Mick Jackson manages to craft an intensely human portrait of neurological disability through the life of livestock scientist and autism advocate Temple Grandin. Relying on faithful storytelling, and a stellar cast (Claire Danes, Julia Ormond, Catherine O’Hara, and David Strathairn), and some fun cinematic flourishes of his own design, Jackson paints a picture for the neuro-typical among us that makes autism, SPD, and the like seem less like curses and more like superpowers, if properly understood and channelled. Every time I re-watch this one, I find I learn something new about my own attitudes, habits, parenting, etc.

Shorter Temple Grandin: HBO (and television more generally) is doing the heavy lifting in the entertainment industry these days, pulling off what major studios won’t touch.

***UPDATE***

Mary_Poppins_Returns_(2018_film_poster)

Courtesy Walt Disney Pictures

Mary Poppins Returns
We took the kids to see this one on Christmas, with hopeful nostalgia welling up in equal measure to contemporary “children’s” film dread. I’ll let you guess which won by what follows.

Measuring up to one of my all-time favorite movies (and, I think, the greatest film ever produced by Walt Disney studios) was not going to be easy, but director Rob Marshall and co. didn’t really seem to give it much of a try—the cast is decent (The biggest shoes to fill here are, obviously, Julie Andrews’, but Emily Blunt’s Poppins is the film’s strongest link), the production values are OK, even the bones of the story aren’t awful (to be fair, some of the elements shoehorned into this story that work least well came directly from P. L. Travers’ books). What’s missing here is the soul. This sequel almost deliberately works to undo all the most important elements of the 1964 film. Moral lessons are swapped for look-inside-yourself drivel; honest reckoning with the difficulties of life takes a back seat to a contrived problem and pointless villain; taking children seriously as persons devolves to another recycled children-as-savior message.

Perhaps the biggest disappointment for me was seeing Lin-Manuel Miranda given so little space to be, well, Lin-Manuel Miranda. I’d have rather seen the whole project handed over to him—a hip-hop Poppins’ set in East Ham with Idris Elba as Bert would’ve at least had some natural heart….

Shorter Mary Poppins Returns: Impractical and imperfect in so many ways. What postmodern dreck.

 

A Day Late and [Several] Dollar(s) Short II: Awards Edition

It’s become a tradition around our house to wait until long after awards season to actually watch any of the films up for Golden Globes or Academy Awards. By “tradition”, of course, I mean that a busy life with three kids and our general cheapskatiness dictates that we seldom go to the movies and are willing to politely wait until the library will share a DVD with us.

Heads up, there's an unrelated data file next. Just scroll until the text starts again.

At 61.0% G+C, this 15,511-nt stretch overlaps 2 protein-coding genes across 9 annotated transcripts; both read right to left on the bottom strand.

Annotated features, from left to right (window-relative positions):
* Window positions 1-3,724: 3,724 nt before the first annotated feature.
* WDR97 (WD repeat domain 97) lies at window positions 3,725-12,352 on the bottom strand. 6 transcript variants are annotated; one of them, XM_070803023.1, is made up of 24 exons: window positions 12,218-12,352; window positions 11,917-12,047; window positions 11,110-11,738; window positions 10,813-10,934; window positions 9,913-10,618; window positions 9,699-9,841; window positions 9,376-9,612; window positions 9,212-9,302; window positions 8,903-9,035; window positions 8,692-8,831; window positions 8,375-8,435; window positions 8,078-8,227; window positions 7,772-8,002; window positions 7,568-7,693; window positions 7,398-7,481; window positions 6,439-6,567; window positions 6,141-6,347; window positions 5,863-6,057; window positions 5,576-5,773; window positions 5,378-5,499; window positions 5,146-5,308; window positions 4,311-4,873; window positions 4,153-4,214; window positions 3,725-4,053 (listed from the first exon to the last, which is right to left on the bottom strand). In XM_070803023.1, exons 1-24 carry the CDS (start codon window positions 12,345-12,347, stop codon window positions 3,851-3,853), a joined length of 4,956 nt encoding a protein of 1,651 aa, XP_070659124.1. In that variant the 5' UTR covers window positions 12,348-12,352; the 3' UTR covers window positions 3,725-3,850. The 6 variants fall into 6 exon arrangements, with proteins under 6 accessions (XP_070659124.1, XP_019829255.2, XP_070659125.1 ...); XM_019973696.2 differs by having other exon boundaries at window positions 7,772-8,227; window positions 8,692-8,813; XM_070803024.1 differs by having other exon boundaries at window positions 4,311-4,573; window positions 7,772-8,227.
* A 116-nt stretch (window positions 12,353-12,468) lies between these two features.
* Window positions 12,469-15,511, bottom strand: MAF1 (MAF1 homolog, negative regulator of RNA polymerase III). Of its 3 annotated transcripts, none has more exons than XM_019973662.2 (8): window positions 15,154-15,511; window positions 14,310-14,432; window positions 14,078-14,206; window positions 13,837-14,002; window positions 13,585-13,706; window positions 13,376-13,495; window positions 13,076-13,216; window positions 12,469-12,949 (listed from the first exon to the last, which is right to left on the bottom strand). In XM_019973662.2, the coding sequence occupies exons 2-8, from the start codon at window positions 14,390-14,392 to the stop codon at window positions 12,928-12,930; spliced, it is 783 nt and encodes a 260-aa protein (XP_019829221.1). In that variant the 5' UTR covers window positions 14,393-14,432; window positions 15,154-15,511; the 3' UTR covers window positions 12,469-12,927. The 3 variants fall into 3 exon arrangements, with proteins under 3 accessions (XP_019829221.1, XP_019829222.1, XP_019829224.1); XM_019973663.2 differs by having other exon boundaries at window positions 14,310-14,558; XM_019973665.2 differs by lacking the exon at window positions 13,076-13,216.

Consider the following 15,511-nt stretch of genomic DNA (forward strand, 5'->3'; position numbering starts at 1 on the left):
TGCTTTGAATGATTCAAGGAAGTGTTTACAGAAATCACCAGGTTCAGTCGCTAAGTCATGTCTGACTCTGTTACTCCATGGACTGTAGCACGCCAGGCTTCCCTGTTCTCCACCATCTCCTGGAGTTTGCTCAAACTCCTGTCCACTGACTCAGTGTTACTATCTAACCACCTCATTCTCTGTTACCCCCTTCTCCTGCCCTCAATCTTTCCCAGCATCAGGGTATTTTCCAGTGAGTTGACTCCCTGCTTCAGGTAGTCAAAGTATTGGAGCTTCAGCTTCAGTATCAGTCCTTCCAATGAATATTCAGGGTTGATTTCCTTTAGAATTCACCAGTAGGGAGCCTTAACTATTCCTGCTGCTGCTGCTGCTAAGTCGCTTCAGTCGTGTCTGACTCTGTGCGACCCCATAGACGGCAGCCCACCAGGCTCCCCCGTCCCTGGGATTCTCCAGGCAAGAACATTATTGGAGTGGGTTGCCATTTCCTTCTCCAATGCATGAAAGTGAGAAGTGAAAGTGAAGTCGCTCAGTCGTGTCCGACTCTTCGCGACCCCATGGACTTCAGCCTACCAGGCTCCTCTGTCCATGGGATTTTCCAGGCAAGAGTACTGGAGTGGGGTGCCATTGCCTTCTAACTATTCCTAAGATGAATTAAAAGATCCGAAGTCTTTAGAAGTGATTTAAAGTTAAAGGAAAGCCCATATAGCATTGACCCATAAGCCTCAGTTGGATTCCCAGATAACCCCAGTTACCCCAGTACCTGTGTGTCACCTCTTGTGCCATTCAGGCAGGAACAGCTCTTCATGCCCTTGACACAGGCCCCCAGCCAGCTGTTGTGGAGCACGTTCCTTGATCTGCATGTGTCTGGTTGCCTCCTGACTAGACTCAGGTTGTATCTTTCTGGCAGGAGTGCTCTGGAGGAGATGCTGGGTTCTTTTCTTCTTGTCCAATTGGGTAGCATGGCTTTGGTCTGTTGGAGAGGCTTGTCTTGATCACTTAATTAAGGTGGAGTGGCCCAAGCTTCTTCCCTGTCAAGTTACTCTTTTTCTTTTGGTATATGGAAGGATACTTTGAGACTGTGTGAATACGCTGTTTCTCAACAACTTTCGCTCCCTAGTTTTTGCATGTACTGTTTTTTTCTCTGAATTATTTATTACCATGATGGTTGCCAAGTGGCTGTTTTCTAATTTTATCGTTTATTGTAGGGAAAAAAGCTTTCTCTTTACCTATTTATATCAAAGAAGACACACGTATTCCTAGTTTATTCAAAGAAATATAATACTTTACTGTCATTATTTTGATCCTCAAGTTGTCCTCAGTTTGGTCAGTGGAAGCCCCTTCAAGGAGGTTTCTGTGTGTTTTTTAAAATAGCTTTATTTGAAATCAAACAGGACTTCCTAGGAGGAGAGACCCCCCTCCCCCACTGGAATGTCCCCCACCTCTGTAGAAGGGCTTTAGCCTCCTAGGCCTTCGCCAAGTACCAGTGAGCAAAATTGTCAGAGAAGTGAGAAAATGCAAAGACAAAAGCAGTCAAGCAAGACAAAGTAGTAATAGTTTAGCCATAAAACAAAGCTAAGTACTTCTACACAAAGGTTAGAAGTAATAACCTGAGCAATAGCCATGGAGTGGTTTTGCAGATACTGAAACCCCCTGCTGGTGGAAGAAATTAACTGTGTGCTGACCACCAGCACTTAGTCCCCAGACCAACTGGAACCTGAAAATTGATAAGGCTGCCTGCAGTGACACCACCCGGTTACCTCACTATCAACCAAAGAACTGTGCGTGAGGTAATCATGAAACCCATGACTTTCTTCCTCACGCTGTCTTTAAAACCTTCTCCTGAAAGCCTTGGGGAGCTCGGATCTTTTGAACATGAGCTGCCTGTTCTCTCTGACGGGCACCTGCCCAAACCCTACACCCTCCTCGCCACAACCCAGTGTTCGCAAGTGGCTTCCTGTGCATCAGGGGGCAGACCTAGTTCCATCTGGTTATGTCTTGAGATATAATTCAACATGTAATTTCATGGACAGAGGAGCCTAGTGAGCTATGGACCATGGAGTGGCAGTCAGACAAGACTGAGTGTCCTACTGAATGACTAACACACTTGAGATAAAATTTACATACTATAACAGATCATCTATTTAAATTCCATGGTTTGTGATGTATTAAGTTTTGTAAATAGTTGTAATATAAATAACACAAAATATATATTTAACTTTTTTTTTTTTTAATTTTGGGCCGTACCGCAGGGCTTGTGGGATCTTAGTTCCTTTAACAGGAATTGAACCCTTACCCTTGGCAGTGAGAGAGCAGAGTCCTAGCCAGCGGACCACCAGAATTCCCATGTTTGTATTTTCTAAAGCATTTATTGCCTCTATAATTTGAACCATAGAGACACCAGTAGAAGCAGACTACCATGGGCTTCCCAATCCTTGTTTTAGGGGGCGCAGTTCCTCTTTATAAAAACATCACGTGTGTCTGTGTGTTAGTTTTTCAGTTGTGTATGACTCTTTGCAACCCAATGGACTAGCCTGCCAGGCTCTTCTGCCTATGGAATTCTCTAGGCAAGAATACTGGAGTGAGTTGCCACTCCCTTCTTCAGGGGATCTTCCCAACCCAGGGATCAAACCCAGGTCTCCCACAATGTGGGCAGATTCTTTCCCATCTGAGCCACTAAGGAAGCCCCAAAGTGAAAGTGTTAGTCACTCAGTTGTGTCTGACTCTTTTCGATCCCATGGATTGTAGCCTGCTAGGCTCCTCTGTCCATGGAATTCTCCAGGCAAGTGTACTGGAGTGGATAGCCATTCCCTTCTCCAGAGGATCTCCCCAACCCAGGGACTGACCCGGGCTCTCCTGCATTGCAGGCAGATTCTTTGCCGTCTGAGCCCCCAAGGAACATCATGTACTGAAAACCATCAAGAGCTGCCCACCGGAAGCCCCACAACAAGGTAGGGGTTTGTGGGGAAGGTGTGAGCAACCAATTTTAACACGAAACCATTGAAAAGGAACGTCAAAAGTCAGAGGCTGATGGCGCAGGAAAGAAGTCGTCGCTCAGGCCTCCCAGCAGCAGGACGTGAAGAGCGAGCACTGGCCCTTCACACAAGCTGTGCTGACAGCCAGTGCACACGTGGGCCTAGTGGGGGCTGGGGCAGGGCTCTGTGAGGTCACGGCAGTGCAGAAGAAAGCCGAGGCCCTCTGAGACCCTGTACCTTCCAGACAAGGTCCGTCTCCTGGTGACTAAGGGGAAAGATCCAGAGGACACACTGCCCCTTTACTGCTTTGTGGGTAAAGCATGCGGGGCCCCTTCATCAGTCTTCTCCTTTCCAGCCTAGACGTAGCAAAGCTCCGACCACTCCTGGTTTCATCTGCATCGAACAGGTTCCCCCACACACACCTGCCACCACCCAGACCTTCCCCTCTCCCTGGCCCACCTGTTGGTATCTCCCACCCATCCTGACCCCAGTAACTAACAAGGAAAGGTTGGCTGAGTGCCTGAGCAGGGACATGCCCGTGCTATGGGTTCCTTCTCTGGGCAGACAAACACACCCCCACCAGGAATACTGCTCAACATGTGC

A parallel tradition (if, by “tradition”, I’m allowed to mean “I did it once”) is to briefly review these films once the haze of homemade popcorn (coconut oil will set you free) has settled. This isn’t an exhaustive list, and there’s more movies we haven’t yet managed to wheedle from the library stacks. With that in mind (and in no particular order) here goes nothing.

Hell or High Water

Hell_or_High_Water_film_poster

Courtesy Lionsgate Films

I’m a sucker for the bleak neo-Western (and the Western genre more generally). The grassy expanse of West Texas is a classic clean slate on which to draw the bright lines of a morality play. Even given the contemporary milieu of the story, the elements are all here: bank robbery, the conflicted anti-hero, the grizzled veteran lawman and his idealistic younger partner, the cold-eyed outlaw who can’t be trusted or reasoned with. Add to that a frustrating family drama and the backdrop of a crooked financial system and the mortgage crisis, and you should have a fine piece of work.

Like so many other Hollywood products, however, this movie falls prey to the temptation to be more “authentic” with excessive language and glorying a bit much in the violence and gore necessary to the narrative. At times, it felt like the director padded out the screenplay with these flourishes to fit the feature-length running time. Jeff Bridges earns his Oscar nod, but he doesn’t get enough screen time for us to know his character well. The last 15 minutes (essentially a lecture from Bridges’ character) almost make up for all this, but it seems overall a less than fully realized vision.

Shorter Hell or High Water: Lukewarm. Should’ve either been a tightly directed short or a longer, more complex study.

Fences

Fences_(film)

Courtesy Paramount Pictures

August Wilson’s Pulitzer-winning play (for which he wrote a screenplay before his death in 2005) seems to have been tailor-made for Denzel Washington, but for Denzel in his 60s. He had to age into the role of Troy Maxson (who he portrayed in a 2010 broadway revival of the play), and he filled the director’s chair for this effort with just as much strength and nuance. Viola Davis’ embodiment of Troy’s wife, Rose, was rightly praised and certified by acting awards.

This emotionally charged story took so long to come to the screen because Wilson insisted that an African American direct it, and Washington’s touch was well worth the wait. Though emphatically a black story (with strong civil rights notes), the themes of family, sin, aspiration, frustration, love, and community lay claim to the universal human condition like all great literary works.

Shorter Fences: The true and better Death of a Salesman—more resonant with more of American life.

La La Land

La_La_Land_(film)

Courtesy Summit Entertainment